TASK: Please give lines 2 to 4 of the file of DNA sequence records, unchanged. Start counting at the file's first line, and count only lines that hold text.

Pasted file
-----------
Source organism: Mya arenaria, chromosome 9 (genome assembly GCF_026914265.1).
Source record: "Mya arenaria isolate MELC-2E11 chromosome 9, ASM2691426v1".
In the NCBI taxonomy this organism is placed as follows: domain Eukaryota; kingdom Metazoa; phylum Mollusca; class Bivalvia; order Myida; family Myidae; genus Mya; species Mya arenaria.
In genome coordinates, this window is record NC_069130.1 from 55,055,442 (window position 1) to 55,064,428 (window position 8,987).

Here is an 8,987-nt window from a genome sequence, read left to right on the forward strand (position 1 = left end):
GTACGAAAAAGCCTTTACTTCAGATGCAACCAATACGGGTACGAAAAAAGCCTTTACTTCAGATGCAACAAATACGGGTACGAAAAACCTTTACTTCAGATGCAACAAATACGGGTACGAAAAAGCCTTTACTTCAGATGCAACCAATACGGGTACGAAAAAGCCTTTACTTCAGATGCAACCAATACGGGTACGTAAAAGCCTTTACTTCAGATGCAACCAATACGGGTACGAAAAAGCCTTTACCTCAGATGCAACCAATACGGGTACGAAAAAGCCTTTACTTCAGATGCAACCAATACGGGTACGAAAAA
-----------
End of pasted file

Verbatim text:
Source record: "Mya arenaria isolate MELC-2E11 chromosome 9, ASM2691426v1".
In the NCBI taxonomy this organism is placed as follows: domain Eukaryota; kingdom Metazoa; phylum Mollusca; class Bivalvia; order Myida; family Myidae; genus Mya; species Mya arenaria.
In genome coordinates, this window is record NC_069130.1 from 55,055,442 (window position 1) to 55,064,428 (window position 8,987).